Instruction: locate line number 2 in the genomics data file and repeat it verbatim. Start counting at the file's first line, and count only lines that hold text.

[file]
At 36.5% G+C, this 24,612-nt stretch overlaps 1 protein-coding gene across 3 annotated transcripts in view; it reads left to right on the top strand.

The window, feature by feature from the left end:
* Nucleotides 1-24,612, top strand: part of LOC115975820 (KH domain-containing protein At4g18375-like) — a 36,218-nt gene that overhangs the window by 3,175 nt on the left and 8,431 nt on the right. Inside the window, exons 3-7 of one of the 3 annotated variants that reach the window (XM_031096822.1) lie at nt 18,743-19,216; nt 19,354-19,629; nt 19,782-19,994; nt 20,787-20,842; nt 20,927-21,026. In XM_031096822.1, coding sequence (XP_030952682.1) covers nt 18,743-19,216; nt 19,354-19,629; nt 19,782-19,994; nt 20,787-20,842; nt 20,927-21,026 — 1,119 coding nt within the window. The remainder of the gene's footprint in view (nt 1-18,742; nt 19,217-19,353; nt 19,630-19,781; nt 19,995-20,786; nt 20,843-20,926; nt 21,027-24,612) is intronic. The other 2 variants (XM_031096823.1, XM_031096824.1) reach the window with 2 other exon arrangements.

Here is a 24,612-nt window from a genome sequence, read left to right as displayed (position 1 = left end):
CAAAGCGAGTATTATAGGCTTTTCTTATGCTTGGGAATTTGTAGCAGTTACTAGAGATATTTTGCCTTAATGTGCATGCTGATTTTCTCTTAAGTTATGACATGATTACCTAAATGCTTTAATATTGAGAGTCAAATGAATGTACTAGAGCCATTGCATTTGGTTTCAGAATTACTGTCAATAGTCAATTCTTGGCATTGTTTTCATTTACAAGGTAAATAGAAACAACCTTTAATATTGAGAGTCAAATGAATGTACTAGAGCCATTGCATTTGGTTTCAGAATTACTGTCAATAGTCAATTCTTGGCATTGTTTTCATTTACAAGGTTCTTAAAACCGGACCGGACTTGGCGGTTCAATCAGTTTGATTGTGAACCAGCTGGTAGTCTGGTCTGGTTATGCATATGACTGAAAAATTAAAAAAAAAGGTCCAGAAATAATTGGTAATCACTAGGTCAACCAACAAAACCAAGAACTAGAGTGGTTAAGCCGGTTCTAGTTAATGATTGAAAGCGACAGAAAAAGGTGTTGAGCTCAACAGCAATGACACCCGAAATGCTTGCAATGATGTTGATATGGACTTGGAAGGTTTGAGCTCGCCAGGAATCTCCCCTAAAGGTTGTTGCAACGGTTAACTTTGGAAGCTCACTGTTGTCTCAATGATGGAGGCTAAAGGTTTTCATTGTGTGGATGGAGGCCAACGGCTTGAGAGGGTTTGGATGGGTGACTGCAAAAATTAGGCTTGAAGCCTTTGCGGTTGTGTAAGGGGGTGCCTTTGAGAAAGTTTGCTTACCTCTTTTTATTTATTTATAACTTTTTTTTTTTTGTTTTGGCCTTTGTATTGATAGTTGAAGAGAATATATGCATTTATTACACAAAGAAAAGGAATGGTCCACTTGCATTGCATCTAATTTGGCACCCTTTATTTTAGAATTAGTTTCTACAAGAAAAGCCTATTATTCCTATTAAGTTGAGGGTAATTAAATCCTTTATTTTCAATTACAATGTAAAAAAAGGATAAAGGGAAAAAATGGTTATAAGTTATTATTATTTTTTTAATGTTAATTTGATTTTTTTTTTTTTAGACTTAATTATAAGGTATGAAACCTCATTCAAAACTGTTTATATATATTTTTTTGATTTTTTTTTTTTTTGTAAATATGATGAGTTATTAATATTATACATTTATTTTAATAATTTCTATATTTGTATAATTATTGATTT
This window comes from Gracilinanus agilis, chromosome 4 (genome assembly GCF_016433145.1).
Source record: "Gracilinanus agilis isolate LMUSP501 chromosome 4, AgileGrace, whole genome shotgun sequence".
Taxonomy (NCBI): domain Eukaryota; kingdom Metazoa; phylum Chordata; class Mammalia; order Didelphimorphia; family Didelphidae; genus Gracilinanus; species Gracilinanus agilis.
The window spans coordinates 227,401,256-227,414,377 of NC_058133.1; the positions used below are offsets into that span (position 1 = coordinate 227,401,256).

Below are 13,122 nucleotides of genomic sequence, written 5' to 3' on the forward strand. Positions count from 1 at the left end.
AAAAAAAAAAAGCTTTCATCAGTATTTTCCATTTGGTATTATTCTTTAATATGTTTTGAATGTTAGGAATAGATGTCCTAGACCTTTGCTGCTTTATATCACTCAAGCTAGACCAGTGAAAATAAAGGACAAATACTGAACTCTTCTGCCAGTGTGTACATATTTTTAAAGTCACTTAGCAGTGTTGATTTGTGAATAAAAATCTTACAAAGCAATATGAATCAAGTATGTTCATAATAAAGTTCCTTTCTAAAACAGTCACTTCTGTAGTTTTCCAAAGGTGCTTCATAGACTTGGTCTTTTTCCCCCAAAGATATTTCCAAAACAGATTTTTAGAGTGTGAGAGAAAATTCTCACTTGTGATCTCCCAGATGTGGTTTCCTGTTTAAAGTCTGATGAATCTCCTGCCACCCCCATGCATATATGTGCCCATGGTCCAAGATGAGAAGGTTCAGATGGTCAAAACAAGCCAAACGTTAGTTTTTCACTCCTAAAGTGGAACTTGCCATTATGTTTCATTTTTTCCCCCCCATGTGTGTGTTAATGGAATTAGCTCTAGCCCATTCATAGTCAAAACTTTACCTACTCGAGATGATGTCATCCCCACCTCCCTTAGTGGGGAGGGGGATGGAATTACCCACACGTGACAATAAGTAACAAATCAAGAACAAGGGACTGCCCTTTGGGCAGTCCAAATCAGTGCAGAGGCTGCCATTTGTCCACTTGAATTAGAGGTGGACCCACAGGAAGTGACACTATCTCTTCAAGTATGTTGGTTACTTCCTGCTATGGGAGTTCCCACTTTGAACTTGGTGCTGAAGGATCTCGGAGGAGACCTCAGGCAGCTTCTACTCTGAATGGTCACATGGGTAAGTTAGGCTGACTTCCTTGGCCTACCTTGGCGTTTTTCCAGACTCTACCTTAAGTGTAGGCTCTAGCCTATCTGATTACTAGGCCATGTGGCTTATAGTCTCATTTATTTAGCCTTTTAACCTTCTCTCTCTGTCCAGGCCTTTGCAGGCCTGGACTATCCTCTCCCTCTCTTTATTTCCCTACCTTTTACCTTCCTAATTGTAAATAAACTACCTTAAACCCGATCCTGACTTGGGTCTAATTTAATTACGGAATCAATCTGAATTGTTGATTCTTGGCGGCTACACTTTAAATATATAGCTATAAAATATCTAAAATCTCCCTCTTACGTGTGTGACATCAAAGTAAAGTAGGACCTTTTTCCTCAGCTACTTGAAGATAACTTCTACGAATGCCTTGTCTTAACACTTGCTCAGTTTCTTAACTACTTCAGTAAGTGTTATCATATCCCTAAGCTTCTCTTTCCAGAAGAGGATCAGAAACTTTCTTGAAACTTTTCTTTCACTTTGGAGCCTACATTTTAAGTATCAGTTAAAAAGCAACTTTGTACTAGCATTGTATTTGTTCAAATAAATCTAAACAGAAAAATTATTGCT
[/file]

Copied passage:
The window, feature by feature from the left end: